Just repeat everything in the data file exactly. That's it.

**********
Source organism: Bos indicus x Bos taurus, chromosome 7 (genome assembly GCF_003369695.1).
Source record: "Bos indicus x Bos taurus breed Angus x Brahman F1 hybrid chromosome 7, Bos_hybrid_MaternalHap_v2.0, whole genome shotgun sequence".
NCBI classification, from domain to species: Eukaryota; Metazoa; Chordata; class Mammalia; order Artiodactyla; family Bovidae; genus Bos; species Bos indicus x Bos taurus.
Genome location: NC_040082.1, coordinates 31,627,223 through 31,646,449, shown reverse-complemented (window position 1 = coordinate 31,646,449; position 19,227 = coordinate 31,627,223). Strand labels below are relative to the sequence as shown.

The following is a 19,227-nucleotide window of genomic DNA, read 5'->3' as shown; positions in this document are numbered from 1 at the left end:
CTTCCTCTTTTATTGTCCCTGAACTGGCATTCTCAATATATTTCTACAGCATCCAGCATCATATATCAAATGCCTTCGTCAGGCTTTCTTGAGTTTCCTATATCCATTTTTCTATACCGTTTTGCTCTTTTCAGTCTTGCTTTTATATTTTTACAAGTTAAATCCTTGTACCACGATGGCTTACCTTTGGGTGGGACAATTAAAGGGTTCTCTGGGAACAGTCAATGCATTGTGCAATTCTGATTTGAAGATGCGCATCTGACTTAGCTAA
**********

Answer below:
Source organism: Bos indicus x Bos taurus, chromosome 7 (genome assembly GCF_003369695.1).
Source record: "Bos indicus x Bos taurus breed Angus x Brahman F1 hybrid chromosome 7, Bos_hybrid_MaternalHap_v2.0, whole genome shotgun sequence".
NCBI classification, from domain to species: Eukaryota; Metazoa; Chordata; class Mammalia; order Artiodactyla; family Bovidae; genus Bos; species Bos indicus x Bos taurus.
Genome location: NC_040082.1, coordinates 31,627,223 through 31,646,449, shown reverse-complemented (window position 1 = coordinate 31,646,449; position 19,227 = coordinate 31,627,223). Strand labels below are relative to the sequence as shown.

The following is a 19,227-nucleotide window of genomic DNA, read 5'->3' as shown; positions in this document are numbered from 1 at the left end:
CTTCCTCTTTTATTGTCCCTGAACTGGCATTCTCAATATATTTCTACAGCATCCAGCATCATATATCAAATGCCTTCGTCAGGCTTTCTTGAGTTTCCTATATCCATTTTTCTATACCGTTTTGCTCTTTTCAGTCTTGCTTTTATATTTTTACAAGTTAAATCCTTGTACCACGATGGCTTACCTTTGGGTGGGACAATTAAAGGGTTCTCTGGGAACAGTCAATGCATTGTGCAATTCTGATTTGAAGATGCGCATCTGACTTAGCTAA